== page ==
Carmel Miranda’s Gratiaen Prize winning novel ‘Crossmatch’-by NAN
First of all congratulations to Dr Carmel Miranda for winning the 2020 Gratiaen Prize from among five competitive short listed works, two by well-known authors. This should be Carmel’s first published writing – a novel of 262 pages – hence the congratulations are doubly deserved.
Crossmatch – three narratives
Authored by medical doctor Carmel Miranda, ‘Crossmatch’ is a three pronged novel with a medical student’s travails running alongside a murder mystery and a mysterious puzzle about birth. The first two narratives are absorbingly interesting and the kudos due to Carmel are that she weaves them to progress side by side, seamlessly with the medical student vital to the mystery story as it is she who first suspects foul play, both due to her being in the Colombo Hospital where the victim dies and her medical knowledgeability to ask relevant questions and follow leads. Also in typical Sri Lankan fashion the murder mystery unravels due to obliging an aunt to “see my driver’s nephew who met with a road accident and is in hospital
fairly soon after her single confinement. The end of the book is the untangling of this mystery which is melodramatic, and to me, calling for suspension of belief. The resolution of this plot reverts to the institution that was the centre of the major mystery plot. As I said its resolution is melodramatic and far too coincidental for belief by a sharply rational reader.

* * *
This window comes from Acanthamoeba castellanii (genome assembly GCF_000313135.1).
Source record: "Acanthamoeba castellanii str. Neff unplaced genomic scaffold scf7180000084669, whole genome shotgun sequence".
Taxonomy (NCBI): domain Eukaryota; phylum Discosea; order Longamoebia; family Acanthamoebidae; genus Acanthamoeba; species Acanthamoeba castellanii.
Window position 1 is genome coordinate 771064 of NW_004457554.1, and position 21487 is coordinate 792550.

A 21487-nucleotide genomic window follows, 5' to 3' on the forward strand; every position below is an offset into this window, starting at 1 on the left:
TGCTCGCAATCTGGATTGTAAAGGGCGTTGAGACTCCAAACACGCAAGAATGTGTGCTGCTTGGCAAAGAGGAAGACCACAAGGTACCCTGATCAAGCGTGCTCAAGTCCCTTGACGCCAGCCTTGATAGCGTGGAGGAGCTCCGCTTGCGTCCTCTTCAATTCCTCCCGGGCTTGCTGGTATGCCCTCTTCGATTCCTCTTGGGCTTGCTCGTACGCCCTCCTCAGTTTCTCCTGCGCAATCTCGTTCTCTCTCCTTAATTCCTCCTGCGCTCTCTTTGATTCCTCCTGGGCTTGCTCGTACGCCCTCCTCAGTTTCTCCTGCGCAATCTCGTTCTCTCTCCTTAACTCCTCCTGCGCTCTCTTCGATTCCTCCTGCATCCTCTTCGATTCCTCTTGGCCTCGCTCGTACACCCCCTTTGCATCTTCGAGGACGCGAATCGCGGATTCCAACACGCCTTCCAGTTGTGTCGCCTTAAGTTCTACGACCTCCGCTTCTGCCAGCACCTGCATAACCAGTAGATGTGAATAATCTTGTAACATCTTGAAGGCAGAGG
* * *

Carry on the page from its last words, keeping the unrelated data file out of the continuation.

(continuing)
Two story lines of three critiqued
I shall deal somewhat at length with the former thread – the medical student’s life of good and bad times and her chasing clues and ultimately seeing resolution of her crime mystery. I will mention the least possible about the mystery and the puzzle since the reader has to unspool them along with the author who very ingeniously, yet taking her time, scatters clues along her medical student routines which the reader follows until resolutions at the end. Apt here to reinforce my views is a quote from Arjuna Parakrama, Snr Prof English, University of Peradeniya, on the back cover: “(Her) first novel creates a unique narrative that combines a sensitive and nuanced understanding of the Lankan medical world with a powerful and moving, yet unsentimental psychological account …”